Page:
Ordinance trends toward energy accountability
Legislation in San Francisco is leading the reform of nonresidential building energy efficiency by placing focus on the need to continuously evaluate and act on changing energy uses in buildings.
Energy efficiency is a measurement that is constantly being updated by new technologies, but the passage of a San Francisco Energy Performance Ordinance may drive a building standard that changes the way buildings are maintained. The city and county of San Francisco board of supervisors passed, in early February, the Existing Commercial Buildings Energy Performance Ordinance (PDF). The ordinance requires nonresidential building owners to account for their energy efficiency via frequent audits and benchmarking. For now, the push for benchmarking and auditing is exclusive to a few areas of the United States (like San Francisco and New York), but some consulting engineers said it could become more universal.
Cole Roberts, senior consultant at Arup, San Francisco, said, “If we look to the recent developments in green building codes and standards, it certainly suggests we’ll see broader codification moves. But that won’t necessarily mean more clarity. Codification has added value. It has also added complexity.” The clarity of these indicatives cannot be decided until there is a universal acceptance of such mandatory, national legislation.
Michael Bove’, PE, principal at Affiliated Engineers Inc. (AEI), Walnut Creek, Calif., said, “Whether it becomes part of such codes is not as important as the move by cities, owners, and engineers to adopt good, sustainable, energy-efficient, and measurable building design and operational practices.”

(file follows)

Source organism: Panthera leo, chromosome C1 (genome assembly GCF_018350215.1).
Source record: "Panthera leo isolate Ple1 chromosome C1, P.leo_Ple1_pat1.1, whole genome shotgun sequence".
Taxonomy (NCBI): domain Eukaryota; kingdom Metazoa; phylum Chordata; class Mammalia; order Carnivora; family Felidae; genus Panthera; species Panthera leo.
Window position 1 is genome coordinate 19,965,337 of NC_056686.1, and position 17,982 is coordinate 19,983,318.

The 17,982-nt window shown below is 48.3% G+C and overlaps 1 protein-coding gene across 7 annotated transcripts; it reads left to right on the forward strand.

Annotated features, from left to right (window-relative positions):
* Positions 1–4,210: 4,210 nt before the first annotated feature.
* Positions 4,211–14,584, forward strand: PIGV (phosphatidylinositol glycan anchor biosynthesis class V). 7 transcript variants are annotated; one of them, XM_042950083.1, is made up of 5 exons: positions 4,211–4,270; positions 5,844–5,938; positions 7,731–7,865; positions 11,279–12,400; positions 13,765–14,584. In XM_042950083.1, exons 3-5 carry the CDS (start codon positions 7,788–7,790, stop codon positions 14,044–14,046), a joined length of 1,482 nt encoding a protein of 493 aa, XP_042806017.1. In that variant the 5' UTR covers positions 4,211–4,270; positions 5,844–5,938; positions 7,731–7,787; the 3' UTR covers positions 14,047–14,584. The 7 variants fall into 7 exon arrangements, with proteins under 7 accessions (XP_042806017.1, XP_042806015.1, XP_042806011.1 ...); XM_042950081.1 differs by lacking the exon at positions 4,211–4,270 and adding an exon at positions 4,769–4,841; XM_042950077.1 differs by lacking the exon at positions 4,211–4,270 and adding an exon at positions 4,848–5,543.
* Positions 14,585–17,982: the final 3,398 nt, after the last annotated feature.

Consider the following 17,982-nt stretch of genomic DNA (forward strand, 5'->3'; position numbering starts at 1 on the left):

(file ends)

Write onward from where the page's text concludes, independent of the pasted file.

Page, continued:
In San Francisco, nonresidential buildings will be required to complete auditing, benchmarking, and reporting of findings, no less than every five years. The ordinance splits commercial buildings into two classes, depending upon square footage. Buildings with gross areas of 10,000 to 49,999 sq ft will be expected to follow through a Level I audit, which consists of a brief on-site survey that identifies and provides low- and no-cost energy saving measures, as well as lists potential capital improvements. Large buildings will follow a Level II audit, which features a detailed on-site survey and energy analysis that identifies and provides savings and costs analysis of all practical measures. All audits must meet their respective levels within Procedures for Commercial Building Energy Audits, published by the ASHRAE. Benchmarking will be unified via the Energy Star Portfolio Manager, a free, online benchmarking tool provided by the U.S. Environmental Protection Agency.
New York has similar legislation, Int. No. 476-A and No. 973-A, that entails similar benchmarking, energy auditing, and retro-commissioning measures for private/existing buildings greater than 50,000 sq ft, and public buildings greater than 10,000 sq ft.